You may have tried researching the different types of plywood available, but the technical jargon confused you. Choosing the wrong plywood can be a costly mistake, leading to expensive repairs, replacements, or even a complete renovation.
To help you find the best plywood for cabinets, we will provide you with a guide so you can finally achieve the quality and durability your cabinets deserve.
What is Plywood?
Plywood is a composite or engineered wood manufactured by combining real wood pieces, scrap wood, and shredded wood fibers in factories. The term “engineered wood” is used to describe such man-made materials.
Due to its durability and affordability, plywood is a popular material for cabinet construction. It is utilized in various applications, including floors, walls, garages, roofs, furniture, fencing, scaffolding, and shelving.
Types of Plywood
The most prevalent kind of plywood is 3-ply, which is generally between 2 to 3 millimeters in thickness. Due to its decorative appearance, it is frequently utilized for indoor applications.
A type of plywood known as 5-ply, which is typically around 4 millimeters in thickness, is considered to be quite versatile as it can be utilized both indoors and outdoors.
However, we do not recommend using this plywood for framing purposes.
When plywood has more than seven layers, it is typically called multi-ply. It is a robust and sturdy material well-suited for roofing and framing applications.
When plywood is given an interior rating, it is meant for indoor use only. As a result, it is not waterproof and should not be placed in a humid environment.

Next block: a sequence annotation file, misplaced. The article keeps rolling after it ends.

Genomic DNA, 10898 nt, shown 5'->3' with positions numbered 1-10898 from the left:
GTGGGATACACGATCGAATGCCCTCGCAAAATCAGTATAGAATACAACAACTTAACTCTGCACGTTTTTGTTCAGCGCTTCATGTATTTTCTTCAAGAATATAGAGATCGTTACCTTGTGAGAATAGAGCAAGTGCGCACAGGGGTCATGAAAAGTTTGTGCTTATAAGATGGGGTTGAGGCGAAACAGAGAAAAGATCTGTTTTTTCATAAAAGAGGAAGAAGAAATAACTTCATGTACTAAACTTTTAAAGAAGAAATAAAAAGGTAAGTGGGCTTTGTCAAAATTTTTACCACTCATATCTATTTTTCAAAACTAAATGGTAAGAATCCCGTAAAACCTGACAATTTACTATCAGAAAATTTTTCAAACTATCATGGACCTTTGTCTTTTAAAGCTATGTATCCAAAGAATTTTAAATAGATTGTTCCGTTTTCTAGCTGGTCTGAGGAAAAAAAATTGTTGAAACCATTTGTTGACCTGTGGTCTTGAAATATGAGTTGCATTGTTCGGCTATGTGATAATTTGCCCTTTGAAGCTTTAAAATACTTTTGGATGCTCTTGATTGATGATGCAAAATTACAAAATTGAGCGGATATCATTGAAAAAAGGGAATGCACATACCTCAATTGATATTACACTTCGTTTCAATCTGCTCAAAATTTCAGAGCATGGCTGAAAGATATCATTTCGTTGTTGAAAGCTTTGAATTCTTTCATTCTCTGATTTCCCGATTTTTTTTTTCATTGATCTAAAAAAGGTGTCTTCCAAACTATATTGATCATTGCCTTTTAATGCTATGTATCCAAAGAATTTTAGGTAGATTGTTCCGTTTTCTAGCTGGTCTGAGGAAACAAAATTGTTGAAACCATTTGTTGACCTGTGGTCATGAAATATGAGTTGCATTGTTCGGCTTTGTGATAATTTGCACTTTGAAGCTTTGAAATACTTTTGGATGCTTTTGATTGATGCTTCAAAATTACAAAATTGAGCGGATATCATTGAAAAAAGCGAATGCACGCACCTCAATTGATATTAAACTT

Panels with an Exposure 1 rating have been treated to become waterproof, making them suitable for use even when exposed to the elements during construction.
Plywood with an Exposure 2 rating indicates that it is produced using intermediate glue, which is not waterproof. Although the panels can endure some moisture, they should be used solely for indoor applications.
Plywood classified as having an exterior rating is designed to withstand harsh weather conditions and is treated to become waterproof. This type of plywood is particularly suitable for constructing permanent outdoor structures.
Plywood rated as Structural 1 is capable of withstanding seismic activity, making it suitable for seismic retrofitting projects.
How to Pick the Right Plywood for Your Cabinets
When buying plywood, ensure it is flat, as it can be difficult to work with if it’s not. If the plywood isn’t at least 95% flat, stacking problems can arise, leading to additional difficulties.
2. Inspect the Edges
Thicker plywood edges are generally considered a better option, as they provide a solid wood surface for polishing and sanding and reduce the appearance of knots and holes that may be visible within the veneer layers.
3. Check for Damages
You must be cautious when purchasing plywood and be prepared to repair it if it is damaged, especially if it affects its primary area. If a piece of plywood is severely damaged, such as being shattered, it must be replaced.
4. Avoid Spine, Birch, and Maple (If You Plan to Stain)
Staining certain types like maple, pine, and birch plywood can be challenging, as they may become blotchy or absorb stains unevenly.
5. Know the Grading System
When selecting plywood, it is important to consider the different grades available, which depend on the intended usage of the plywood.
Choosing the appropriate plywood grade can ensure that no edge band treatment is required, especially for certain hardwoods like red oak lumber, cherry, and maple.
6. Inspect Face Veneers
For thicker plywood, we recommend that the face veneer be at least one-eighth of an inch thick, as this will help cover the appearance of resin on the plywood core surface and provide a smoother and smoother and more appealing finish.